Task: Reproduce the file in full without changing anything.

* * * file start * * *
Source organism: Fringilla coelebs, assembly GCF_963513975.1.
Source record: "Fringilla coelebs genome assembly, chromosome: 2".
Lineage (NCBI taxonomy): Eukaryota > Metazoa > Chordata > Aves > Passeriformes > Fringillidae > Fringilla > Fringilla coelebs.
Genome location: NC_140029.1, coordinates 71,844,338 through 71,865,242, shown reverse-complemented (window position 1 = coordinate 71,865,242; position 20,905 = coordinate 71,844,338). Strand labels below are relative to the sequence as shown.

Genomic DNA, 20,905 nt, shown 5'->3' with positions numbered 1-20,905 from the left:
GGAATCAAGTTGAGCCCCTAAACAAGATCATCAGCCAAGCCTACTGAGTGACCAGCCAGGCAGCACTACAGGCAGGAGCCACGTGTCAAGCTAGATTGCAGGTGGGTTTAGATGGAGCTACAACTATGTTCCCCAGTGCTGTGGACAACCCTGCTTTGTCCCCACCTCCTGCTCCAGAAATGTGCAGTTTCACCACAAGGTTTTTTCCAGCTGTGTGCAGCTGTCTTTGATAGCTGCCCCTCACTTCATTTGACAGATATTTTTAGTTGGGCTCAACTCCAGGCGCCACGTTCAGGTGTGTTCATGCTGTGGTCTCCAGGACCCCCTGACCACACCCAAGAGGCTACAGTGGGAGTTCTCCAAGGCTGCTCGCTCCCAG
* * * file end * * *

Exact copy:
Source organism: Fringilla coelebs, assembly GCF_963513975.1.
Source record: "Fringilla coelebs genome assembly, chromosome: 2".
Lineage (NCBI taxonomy): Eukaryota > Metazoa > Chordata > Aves > Passeriformes > Fringillidae > Fringilla > Fringilla coelebs.
Genome location: NC_140029.1, coordinates 71,844,338 through 71,865,242, shown reverse-complemented (window position 1 = coordinate 71,865,242; position 20,905 = coordinate 71,844,338). Strand labels below are relative to the sequence as shown.

Genomic DNA, 20,905 nt, shown 5'->3' with positions numbered 1-20,905 from the left:
GGAATCAAGTTGAGCCCCTAAACAAGATCATCAGCCAAGCCTACTGAGTGACCAGCCAGGCAGCACTACAGGCAGGAGCCACGTGTCAAGCTAGATTGCAGGTGGGTTTAGATGGAGCTACAACTATGTTCCCCAGTGCTGTGGACAACCCTGCTTTGTCCCCACCTCCTGCTCCAGAAATGTGCAGTTTCACCACAAGGTTTTTTCCAGCTGTGTGCAGCTGTCTTTGATAGCTGCCCCTCACTTCATTTGACAGATATTTTTAGTTGGGCTCAACTCCAGGCGCCACGTTCAGGTGTGTTCATGCTGTGGTCTCCAGGACCCCCTGACCACACCCAAGAGGCTACAGTGGGAGTTCTCCAAGGCTGCTCGCTCCCAG